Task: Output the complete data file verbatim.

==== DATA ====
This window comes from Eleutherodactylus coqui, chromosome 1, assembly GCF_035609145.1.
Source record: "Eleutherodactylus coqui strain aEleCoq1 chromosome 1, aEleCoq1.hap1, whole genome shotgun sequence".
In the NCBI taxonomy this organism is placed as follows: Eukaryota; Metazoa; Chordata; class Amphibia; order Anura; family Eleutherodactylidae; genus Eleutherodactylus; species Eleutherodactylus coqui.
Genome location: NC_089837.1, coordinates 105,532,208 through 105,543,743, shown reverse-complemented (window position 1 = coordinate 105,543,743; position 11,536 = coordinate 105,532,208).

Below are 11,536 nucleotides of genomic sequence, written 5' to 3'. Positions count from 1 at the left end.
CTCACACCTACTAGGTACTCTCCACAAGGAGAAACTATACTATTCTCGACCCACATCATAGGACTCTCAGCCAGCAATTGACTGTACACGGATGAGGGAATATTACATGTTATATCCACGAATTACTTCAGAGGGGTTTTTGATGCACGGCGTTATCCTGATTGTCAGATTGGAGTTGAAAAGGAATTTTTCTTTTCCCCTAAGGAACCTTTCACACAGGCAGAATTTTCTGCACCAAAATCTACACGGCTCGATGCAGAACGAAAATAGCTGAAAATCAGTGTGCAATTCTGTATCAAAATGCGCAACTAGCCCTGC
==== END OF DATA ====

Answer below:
This window comes from Eleutherodactylus coqui, chromosome 1, assembly GCF_035609145.1.
Source record: "Eleutherodactylus coqui strain aEleCoq1 chromosome 1, aEleCoq1.hap1, whole genome shotgun sequence".
In the NCBI taxonomy this organism is placed as follows: Eukaryota; Metazoa; Chordata; class Amphibia; order Anura; family Eleutherodactylidae; genus Eleutherodactylus; species Eleutherodactylus coqui.
Genome location: NC_089837.1, coordinates 105,532,208 through 105,543,743, shown reverse-complemented (window position 1 = coordinate 105,543,743; position 11,536 = coordinate 105,532,208).

Below are 11,536 nucleotides of genomic sequence, written 5' to 3'. Positions count from 1 at the left end.
CTCACACCTACTAGGTACTCTCCACAAGGAGAAACTATACTATTCTCGACCCACATCATAGGACTCTCAGCCAGCAATTGACTGTACACGGATGAGGGAATATTACATGTTATATCCACGAATTACTTCAGAGGGGTTTTTGATGCACGGCGTTATCCTGATTGTCAGATTGGAGTTGAAAAGGAATTTTTCTTTTCCCCTAAGGAACCTTTCACACAGGCAGAATTTTCTGCACCAAAATCTACACGGCTCGATGCAGAACGAAAATAGCTGAAAATCAGTGTGCAATTCTGTATCAAAATGCGCAACTAGCCCTGC